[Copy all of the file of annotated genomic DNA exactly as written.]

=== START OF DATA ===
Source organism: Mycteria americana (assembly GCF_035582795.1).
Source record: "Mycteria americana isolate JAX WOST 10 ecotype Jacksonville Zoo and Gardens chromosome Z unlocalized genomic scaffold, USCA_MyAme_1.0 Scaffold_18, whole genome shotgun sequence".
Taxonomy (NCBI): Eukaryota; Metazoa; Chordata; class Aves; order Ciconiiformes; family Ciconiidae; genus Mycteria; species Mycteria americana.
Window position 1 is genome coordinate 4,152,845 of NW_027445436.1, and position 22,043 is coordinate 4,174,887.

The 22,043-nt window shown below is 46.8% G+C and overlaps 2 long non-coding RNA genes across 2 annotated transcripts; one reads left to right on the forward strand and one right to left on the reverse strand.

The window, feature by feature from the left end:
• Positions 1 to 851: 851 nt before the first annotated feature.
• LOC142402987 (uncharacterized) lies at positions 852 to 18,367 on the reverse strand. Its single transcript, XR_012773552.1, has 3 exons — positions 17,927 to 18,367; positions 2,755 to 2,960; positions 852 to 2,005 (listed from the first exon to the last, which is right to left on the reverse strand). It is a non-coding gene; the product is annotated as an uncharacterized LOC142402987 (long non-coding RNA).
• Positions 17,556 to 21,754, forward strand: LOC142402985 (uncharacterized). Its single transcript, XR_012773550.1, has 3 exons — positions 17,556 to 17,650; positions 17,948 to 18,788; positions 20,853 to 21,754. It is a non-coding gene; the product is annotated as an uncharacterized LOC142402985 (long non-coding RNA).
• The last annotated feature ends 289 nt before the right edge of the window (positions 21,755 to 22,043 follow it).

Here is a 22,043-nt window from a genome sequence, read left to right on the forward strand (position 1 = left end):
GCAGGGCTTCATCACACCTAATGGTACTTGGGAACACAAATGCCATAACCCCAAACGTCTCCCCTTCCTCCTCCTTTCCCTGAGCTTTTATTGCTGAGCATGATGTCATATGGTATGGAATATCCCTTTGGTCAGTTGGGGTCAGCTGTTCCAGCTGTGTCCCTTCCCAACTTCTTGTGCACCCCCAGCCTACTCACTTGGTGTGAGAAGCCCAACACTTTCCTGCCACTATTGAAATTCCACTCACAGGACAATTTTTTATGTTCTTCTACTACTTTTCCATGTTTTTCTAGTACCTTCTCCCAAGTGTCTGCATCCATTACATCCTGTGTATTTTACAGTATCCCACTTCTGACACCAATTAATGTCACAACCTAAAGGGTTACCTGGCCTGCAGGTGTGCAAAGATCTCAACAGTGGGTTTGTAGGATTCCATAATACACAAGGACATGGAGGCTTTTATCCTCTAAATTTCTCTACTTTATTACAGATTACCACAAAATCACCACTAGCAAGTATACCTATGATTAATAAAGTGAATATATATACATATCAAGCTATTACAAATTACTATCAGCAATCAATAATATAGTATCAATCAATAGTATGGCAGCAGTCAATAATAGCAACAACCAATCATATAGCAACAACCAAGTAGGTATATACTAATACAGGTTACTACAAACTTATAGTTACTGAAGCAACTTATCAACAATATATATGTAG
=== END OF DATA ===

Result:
Source organism: Mycteria americana (assembly GCF_035582795.1).
Source record: "Mycteria americana isolate JAX WOST 10 ecotype Jacksonville Zoo and Gardens chromosome Z unlocalized genomic scaffold, USCA_MyAme_1.0 Scaffold_18, whole genome shotgun sequence".
Taxonomy (NCBI): Eukaryota; Metazoa; Chordata; class Aves; order Ciconiiformes; family Ciconiidae; genus Mycteria; species Mycteria americana.
Window position 1 is genome coordinate 4,152,845 of NW_027445436.1, and position 22,043 is coordinate 4,174,887.

The 22,043-nt window shown below is 46.8% G+C and overlaps 2 long non-coding RNA genes across 2 annotated transcripts; one reads left to right on the forward strand and one right to left on the reverse strand.

The window, feature by feature from the left end:
• Positions 1 to 851: 851 nt before the first annotated feature.
• LOC142402987 (uncharacterized) lies at positions 852 to 18,367 on the reverse strand. Its single transcript, XR_012773552.1, has 3 exons — positions 17,927 to 18,367; positions 2,755 to 2,960; positions 852 to 2,005 (listed from the first exon to the last, which is right to left on the reverse strand). It is a non-coding gene; the product is annotated as an uncharacterized LOC142402987 (long non-coding RNA).
• Positions 17,556 to 21,754, forward strand: LOC142402985 (uncharacterized). Its single transcript, XR_012773550.1, has 3 exons — positions 17,556 to 17,650; positions 17,948 to 18,788; positions 20,853 to 21,754. It is a non-coding gene; the product is annotated as an uncharacterized LOC142402985 (long non-coding RNA).
• The last annotated feature ends 289 nt before the right edge of the window (positions 21,755 to 22,043 follow it).

Here is a 22,043-nt window from a genome sequence, read left to right on the forward strand (position 1 = left end):
GCAGGGCTTCATCACACCTAATGGTACTTGGGAACACAAATGCCATAACCCCAAACGTCTCCCCTTCCTCCTCCTTTCCCTGAGCTTTTATTGCTGAGCATGATGTCATATGGTATGGAATATCCCTTTGGTCAGTTGGGGTCAGCTGTTCCAGCTGTGTCCCTTCCCAACTTCTTGTGCACCCCCAGCCTACTCACTTGGTGTGAGAAGCCCAACACTTTCCTGCCACTATTGAAATTCCACTCACAGGACAATTTTTTATGTTCTTCTACTACTTTTCCATGTTTTTCTAGTACCTTCTCCCAAGTGTCTGCATCCATTACATCCTGTGTATTTTACAGTATCCCACTTCTGACACCAATTAATGTCACAACCTAAAGGGTTACCTGGCCTGCAGGTGTGCAAAGATCTCAACAGTGGGTTTGTAGGATTCCATAATACACAAGGACATGGAGGCTTTTATCCTCTAAATTTCTCTACTTTATTACAGATTACCACAAAATCACCACTAGCAAGTATACCTATGATTAATAAAGTGAATATATATACATATCAAGCTATTACAAATTACTATCAGCAATCAATAATATAGTATCAATCAATAGTATGGCAGCAGTCAATAATAGCAACAACCAATCATATAGCAACAACCAAGTAGGTATATACTAATACAGGTTACTACAAACTTATAGTTACTGAAGCAACTTATCAACAATATATATGTAG